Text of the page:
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Islam in Asia
Life along the Silk Road by
Call Number: DS 33.1 W45 2015
Publication Date: 2015 (Oakland, California : University of California Press)
Mixing narrative and historic details, the book recounts the history of the eastern Silk Road, from Samarkand to Chang'an, through 10 individuals—composites based on the historical record—who lived in different city-states along the eastern Silk Road from the 8th to the 10th centuries.
The Silk Road: A New History by
Call Number: DS33.1 .H36 2012
Publication Date: 2012 (Oxford ; New York : Oxford University Press)
The Silk Road is as iconic in world history. But what was it, exactly? It conjures up a hazy image of a caravan of camels laden with silk on a dusty desert track, reaching from China to Rome. The reality was different—and far more interesting—as revealed in this new history. It describes the archeological finds that revolutionize our understanding of these trade routes. Silk was not the most important good on the road; paper had a bigger impact in Europe, while metals, spices, and glass were just as important as silk. Perhaps most significant of all was the road's transmission of ideas, technologies, and artistic motifs.
Religions of the Silk Road: Premodern Patterns of Globalization by
Call Number: BL 1050 F65 2010
Publication Date: 2010 (New York : Palgrave Macmillan)
Traces the spread of religions and cultures along the trans-Eurasian trade routes over a period of more than two millennia. Indian, Iranian, Semitic, and Mediterranean ideas all followed the same trajectory through Central Asia to China and beyond, picking up additional elements and sometimes being radically transformed along the way. This age-old pattern shows how the transmission of culture and the development of economic networks have always been inextricably linked, laying a precedent for the globalizing trends seen today.
Asian Islam in the 21st Century by
Call Number: BP 61 A1 A75 2008
Publication Date: 2008 (New York : Oxford University Press)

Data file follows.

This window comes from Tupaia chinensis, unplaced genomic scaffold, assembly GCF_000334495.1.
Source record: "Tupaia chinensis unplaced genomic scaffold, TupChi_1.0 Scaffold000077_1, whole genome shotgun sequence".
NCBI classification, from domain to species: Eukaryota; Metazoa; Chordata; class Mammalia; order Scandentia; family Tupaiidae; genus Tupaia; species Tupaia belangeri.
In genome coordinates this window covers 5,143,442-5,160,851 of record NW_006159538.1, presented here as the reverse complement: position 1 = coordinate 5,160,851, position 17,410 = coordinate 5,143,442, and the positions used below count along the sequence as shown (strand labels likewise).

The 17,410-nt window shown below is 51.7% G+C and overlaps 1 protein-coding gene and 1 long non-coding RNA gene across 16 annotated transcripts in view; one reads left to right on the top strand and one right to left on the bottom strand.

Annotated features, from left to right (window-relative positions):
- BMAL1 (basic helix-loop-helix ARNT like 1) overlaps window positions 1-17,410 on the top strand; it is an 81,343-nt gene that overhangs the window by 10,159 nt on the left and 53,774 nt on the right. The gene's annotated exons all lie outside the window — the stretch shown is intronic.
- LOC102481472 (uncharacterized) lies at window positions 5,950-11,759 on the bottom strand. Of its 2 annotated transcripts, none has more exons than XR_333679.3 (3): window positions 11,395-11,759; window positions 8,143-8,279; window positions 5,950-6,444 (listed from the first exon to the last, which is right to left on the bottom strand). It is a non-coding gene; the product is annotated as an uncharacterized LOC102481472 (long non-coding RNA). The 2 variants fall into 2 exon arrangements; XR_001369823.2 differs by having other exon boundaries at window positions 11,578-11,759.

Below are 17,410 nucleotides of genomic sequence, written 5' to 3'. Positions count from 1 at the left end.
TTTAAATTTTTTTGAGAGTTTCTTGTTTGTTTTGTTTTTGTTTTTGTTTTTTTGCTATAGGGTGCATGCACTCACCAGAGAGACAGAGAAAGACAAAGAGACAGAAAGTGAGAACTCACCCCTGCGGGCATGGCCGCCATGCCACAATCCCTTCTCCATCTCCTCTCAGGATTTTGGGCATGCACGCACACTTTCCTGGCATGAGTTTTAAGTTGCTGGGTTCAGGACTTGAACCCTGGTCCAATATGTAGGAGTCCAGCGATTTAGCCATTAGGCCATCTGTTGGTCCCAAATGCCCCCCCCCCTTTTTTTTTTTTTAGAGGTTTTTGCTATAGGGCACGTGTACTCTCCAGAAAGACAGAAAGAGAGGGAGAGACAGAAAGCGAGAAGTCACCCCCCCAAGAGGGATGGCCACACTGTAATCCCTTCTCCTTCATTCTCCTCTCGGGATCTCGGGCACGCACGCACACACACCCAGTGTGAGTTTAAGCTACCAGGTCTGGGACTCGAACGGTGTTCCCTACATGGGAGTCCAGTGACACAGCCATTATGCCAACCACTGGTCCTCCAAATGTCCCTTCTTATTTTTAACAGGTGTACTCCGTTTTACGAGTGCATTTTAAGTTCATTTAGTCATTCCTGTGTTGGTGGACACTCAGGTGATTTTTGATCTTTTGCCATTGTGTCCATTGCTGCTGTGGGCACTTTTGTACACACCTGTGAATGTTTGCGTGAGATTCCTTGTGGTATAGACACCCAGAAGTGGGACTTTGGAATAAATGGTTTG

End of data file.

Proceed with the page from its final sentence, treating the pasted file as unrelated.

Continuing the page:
The Muslims of Asia constitute the largest Muslim communities in the world - Indonesia, Pakistan, Bangladesh, India and Central Asia. In recent years, bombings in Bali, separatist conflicts in Thailand and the Philippines, and opposition politics in Central Asia, all point to the strategic importance of Asian Islam. Essays in the book examine the broader context of Muslim politics and how Islamic ideals and movements, mainstream and extremist, have shaped Asian Muslim societies. Democratization experiments—successful and unsuccessful—as well as the rise of radical militant movements are analyzed and placed in historical perspective.
Islamic Legitimacy in a Plural Asia by
Call Number: BP 63 A1 I866 2007
Publication Date: 2007 (London ; New York : Routledge)
A global debate has emerged within Islam about how to coexist with democracy. Even in Asia, where such ideas have always been marginal, radical groups are taking the view that scriptural authority requires either Islamic rule (Dar-ul-Islam) or a state of war with the essentially illegitimate authority of non-Muslims or secularists. This book places the debate in a specifically Asian context. It draws attention to Asia (east of Afghanistan), as not only the home of the majority of the world’s Muslims but also Islam’s historic laboratory in dealing with religious pluralism.
Godless Pilgrim by
Call Number: BP 63 A1 D68 1999
Publication Date: 1999 ( London : Fusion)
A travelogue of destinations in Central and South Eastern Asia exploring both the Islamic religion and the regions in which it is practiced. Andrew Dowling traveled through seldom-visited countries such as Iran, Turkmenistan, Uzbekistan and Kyrgyzstan, on the road from Istanbul to Indonesia. Godless Pilgrim is an attempt to comprehend the perplexing beauty of the Islamic world that he encounters on his travels. Combining aspects of travel writing, social commentary and poetry, Dowling's perceptive writing is a privilege to read.